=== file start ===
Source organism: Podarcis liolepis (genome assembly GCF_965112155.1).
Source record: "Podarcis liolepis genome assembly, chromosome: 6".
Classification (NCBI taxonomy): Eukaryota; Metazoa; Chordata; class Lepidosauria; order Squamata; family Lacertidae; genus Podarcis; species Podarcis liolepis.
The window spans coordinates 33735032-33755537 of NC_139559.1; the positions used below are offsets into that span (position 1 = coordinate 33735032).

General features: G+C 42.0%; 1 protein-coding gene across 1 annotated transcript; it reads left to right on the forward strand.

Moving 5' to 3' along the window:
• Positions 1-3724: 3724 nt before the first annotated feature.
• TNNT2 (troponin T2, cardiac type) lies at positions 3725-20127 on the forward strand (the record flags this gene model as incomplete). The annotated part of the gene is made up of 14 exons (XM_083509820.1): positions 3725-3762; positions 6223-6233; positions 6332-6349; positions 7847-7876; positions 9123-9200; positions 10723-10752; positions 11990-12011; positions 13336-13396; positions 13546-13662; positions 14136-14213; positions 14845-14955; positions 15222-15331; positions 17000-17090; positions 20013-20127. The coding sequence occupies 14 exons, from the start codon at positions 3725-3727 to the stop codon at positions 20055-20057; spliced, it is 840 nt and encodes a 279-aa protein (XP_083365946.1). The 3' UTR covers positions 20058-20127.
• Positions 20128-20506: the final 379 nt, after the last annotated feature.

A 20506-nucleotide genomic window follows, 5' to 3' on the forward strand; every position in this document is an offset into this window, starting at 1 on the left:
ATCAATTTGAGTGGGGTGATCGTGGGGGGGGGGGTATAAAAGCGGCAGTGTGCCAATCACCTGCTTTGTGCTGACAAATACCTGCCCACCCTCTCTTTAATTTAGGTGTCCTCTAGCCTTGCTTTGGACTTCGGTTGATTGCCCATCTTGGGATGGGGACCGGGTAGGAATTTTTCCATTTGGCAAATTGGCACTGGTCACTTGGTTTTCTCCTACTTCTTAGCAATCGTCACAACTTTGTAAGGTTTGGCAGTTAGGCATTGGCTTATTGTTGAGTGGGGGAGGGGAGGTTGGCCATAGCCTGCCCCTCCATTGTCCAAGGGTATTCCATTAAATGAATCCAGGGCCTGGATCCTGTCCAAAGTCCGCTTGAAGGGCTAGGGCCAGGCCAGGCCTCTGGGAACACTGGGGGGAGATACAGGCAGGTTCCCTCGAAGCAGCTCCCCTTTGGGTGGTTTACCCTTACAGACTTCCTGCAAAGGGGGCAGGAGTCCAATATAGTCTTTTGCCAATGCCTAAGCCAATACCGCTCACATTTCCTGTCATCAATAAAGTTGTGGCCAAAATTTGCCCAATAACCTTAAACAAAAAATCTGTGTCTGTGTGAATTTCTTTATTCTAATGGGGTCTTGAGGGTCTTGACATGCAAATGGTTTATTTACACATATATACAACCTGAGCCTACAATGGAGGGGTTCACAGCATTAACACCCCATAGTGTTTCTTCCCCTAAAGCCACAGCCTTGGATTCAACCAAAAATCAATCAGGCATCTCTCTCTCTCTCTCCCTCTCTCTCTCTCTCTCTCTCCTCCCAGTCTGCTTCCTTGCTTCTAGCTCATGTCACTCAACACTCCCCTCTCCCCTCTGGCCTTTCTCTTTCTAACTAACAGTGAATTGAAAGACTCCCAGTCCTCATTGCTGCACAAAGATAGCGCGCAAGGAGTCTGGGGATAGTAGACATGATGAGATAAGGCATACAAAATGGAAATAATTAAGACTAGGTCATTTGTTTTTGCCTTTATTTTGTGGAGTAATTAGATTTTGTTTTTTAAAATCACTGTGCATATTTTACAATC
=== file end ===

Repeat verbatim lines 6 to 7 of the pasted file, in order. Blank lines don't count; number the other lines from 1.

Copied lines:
Moving 5' to 3' along the window:
• Positions 1-3724: 3724 nt before the first annotated feature.